John F. Haught— Scientists now know that the universe is a story still unfolding. Geology, biology, cosmology, and other sciences have demonstrated that our Big Bang universe is almost 14 billion years old. Very recently, as the story goes, on planet Earth in the Milky Way galaxy a new species
John Gribbin— The Universe began. The origin of everything we see about us – stars, planets, galaxies, people – can be traced back to a definite moment in time, 13.8 billion years ago. The ‘ultimate’ question that baffled philosophers, theologians and scientists for millennia has been answered in our lifetime.
Priyamvada Natarajan— Rather unusually, the team leaders who led the observational efforts that discovered dark energy were awarded the Nobel Prize in 2009 for a discovery from 1998, a rather swift reward by normal standards in physics. According to Alfred Nobel’s wishes, this annual physics prize can be awarded to
James Owen Weatherall— When Vera Rubin was first invited to use the telescope at the Palomar Observatory, in the mountains outside San Diego, the form she was asked to fill out included the following notice: “Due to limited Facilities, it is not possible to accept application from women.” In pencil, someone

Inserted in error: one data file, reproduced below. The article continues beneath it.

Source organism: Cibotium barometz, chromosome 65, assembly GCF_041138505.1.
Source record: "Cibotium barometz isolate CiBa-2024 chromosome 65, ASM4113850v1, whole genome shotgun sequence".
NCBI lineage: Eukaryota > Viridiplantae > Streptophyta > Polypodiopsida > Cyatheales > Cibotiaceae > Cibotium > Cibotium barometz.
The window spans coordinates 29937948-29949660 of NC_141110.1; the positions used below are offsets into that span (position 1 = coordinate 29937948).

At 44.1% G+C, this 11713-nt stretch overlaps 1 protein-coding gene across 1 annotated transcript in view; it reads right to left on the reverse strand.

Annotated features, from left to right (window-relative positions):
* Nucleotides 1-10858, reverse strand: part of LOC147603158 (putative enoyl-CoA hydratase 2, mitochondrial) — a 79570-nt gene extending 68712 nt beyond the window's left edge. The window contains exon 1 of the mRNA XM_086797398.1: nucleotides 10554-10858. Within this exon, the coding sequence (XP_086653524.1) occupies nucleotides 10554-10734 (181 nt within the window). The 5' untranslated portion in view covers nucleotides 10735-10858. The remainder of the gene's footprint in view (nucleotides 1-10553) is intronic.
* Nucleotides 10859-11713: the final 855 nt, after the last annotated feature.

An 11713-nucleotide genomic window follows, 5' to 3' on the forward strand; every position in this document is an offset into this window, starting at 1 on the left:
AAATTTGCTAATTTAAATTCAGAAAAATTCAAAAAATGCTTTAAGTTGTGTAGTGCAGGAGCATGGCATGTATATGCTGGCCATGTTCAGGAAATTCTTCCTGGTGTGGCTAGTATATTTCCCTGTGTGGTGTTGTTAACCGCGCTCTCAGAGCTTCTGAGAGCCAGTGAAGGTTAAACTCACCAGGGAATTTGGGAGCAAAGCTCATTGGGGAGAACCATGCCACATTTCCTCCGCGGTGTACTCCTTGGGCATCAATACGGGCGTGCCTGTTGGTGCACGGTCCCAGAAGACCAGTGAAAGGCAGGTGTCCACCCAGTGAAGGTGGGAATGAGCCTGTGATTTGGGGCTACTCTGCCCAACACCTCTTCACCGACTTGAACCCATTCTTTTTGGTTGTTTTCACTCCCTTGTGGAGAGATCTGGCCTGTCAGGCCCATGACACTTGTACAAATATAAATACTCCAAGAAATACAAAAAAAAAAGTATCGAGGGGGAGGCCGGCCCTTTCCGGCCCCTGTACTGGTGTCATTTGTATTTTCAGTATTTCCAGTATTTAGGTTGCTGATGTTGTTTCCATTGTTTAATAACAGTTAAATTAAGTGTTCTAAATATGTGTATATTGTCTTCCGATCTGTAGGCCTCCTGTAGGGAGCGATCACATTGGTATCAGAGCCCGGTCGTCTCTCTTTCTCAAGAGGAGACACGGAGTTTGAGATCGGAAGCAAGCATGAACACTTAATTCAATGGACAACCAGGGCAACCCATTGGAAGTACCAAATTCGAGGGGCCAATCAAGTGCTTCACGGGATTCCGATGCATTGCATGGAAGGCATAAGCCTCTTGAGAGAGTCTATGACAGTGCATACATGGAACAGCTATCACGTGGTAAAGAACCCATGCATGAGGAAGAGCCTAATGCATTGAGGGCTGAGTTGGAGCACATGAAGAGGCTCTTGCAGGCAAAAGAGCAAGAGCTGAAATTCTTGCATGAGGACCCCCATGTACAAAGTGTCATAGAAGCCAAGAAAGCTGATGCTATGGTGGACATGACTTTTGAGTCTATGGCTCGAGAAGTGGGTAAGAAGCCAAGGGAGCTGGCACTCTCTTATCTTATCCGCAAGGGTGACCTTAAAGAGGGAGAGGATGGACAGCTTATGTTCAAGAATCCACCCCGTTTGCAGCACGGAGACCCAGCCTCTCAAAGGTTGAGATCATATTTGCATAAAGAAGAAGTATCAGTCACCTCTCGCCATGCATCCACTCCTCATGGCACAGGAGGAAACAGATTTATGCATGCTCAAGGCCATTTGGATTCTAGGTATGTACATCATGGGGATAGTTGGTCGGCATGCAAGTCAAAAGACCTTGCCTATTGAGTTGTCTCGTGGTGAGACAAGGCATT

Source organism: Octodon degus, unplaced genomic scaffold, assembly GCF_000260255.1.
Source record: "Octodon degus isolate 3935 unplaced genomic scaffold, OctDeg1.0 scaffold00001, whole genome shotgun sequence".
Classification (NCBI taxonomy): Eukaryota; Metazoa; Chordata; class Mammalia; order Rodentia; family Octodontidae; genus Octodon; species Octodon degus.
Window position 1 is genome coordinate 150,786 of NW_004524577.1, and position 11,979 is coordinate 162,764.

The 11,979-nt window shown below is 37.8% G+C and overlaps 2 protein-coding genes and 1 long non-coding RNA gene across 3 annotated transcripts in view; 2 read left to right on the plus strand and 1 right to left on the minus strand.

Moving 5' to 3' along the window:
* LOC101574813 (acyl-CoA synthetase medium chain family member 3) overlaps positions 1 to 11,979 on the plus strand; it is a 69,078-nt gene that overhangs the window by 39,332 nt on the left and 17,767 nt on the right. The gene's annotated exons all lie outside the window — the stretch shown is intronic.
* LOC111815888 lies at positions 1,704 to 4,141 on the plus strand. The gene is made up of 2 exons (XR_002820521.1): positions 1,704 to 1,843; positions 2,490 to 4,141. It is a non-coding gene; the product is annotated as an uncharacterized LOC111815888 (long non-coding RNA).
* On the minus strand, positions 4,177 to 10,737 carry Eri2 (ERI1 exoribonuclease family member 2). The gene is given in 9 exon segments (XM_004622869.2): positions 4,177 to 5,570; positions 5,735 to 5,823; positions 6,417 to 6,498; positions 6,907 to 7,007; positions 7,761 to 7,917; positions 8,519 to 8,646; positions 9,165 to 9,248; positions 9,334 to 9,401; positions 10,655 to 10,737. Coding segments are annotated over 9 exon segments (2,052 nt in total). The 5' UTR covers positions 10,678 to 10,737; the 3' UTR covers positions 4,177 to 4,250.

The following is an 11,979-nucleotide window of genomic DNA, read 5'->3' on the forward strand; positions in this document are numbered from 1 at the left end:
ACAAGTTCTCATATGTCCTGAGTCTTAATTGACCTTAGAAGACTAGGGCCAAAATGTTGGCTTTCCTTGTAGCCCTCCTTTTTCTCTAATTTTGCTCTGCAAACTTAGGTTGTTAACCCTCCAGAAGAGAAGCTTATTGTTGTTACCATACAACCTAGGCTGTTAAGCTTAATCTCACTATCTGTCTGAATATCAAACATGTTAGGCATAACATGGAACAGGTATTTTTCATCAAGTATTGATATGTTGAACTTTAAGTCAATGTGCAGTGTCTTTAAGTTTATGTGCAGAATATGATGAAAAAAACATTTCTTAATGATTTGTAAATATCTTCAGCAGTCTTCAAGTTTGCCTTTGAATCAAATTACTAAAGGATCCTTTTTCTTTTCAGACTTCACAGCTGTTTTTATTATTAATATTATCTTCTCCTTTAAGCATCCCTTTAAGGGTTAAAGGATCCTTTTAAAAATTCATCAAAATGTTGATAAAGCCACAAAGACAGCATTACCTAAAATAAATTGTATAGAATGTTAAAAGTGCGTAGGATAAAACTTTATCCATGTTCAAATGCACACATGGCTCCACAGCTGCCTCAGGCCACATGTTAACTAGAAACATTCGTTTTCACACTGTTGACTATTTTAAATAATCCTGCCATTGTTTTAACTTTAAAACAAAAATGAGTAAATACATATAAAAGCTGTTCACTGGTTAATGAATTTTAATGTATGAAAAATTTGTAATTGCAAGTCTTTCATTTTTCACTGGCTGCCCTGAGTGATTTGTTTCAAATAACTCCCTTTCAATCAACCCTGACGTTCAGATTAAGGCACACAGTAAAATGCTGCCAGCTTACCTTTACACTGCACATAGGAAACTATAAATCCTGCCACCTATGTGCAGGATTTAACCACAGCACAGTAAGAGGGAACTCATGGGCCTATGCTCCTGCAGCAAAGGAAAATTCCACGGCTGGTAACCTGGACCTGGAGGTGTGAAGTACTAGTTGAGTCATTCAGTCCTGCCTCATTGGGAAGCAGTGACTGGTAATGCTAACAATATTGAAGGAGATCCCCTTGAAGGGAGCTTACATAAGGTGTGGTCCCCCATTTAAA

Follow @yaleSCIbooks The Dwight H. Terry Lectures are an annual two-week lecture series that presents leading scholars in religion, science, and philosophy who reflect on how religion can embrace advances in scientific fields of inquiry and remain applicable in our everyday lives. Yale University Press publishes a print accompaniment to
Follow @yaleSCIbooks In our age of calculators, computers, and the fifteenth edition of the Encyclopedia Britannica, most questions are pretty easy to answer. Why is the sky blue? What is the cube root of 1331? Who was Fredrick the Great of Prussia? Still, in some areas, uncertainty lingers—even though we
Photographs from this month’s Perseid meteor shower from the International Space Station follow a long tradition of science and art blurring boundaries between each other. As curator Susan Dackerman argues in Prints and the Pursuit of Knowledge in Early Modern Europe, the catalog for Harvard Art Museums’ exhibition opening September 6, art and science often have a close relationship with only vaguely definable boundaries.
This spring and summer marks the premiere of the film and companion book, Journey of the Universe, by Brian Thomas Swimme and Mary Evelyn Tucker, an evolutionary philosopher and a historian of religions, respectively. Their science-based narrative tells the epic story of the universe, leading up to the challenges of